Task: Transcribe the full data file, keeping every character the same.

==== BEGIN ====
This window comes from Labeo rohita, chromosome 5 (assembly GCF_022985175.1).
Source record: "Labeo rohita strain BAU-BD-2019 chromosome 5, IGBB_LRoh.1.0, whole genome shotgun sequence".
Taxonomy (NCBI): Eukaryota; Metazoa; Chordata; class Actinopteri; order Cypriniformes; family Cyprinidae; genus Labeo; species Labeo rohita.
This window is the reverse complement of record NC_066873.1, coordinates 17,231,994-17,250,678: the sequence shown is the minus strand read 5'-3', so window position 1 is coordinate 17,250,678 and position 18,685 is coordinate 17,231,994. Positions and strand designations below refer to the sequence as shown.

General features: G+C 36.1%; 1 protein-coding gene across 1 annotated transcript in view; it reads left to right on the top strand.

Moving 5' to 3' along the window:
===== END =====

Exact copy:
This window comes from Labeo rohita, chromosome 5 (assembly GCF_022985175.1).
Source record: "Labeo rohita strain BAU-BD-2019 chromosome 5, IGBB_LRoh.1.0, whole genome shotgun sequence".
Taxonomy (NCBI): Eukaryota; Metazoa; Chordata; class Actinopteri; order Cypriniformes; family Cyprinidae; genus Labeo; species Labeo rohita.
This window is the reverse complement of record NC_066873.1, coordinates 17,231,994-17,250,678: the sequence shown is the minus strand read 5'-3', so window position 1 is coordinate 17,250,678 and position 18,685 is coordinate 17,231,994. Positions and strand designations below refer to the sequence as shown.

General features: G+C 36.1%; 1 protein-coding gene across 1 annotated transcript in view; it reads left to right on the top strand.

Moving 5' to 3' along the window: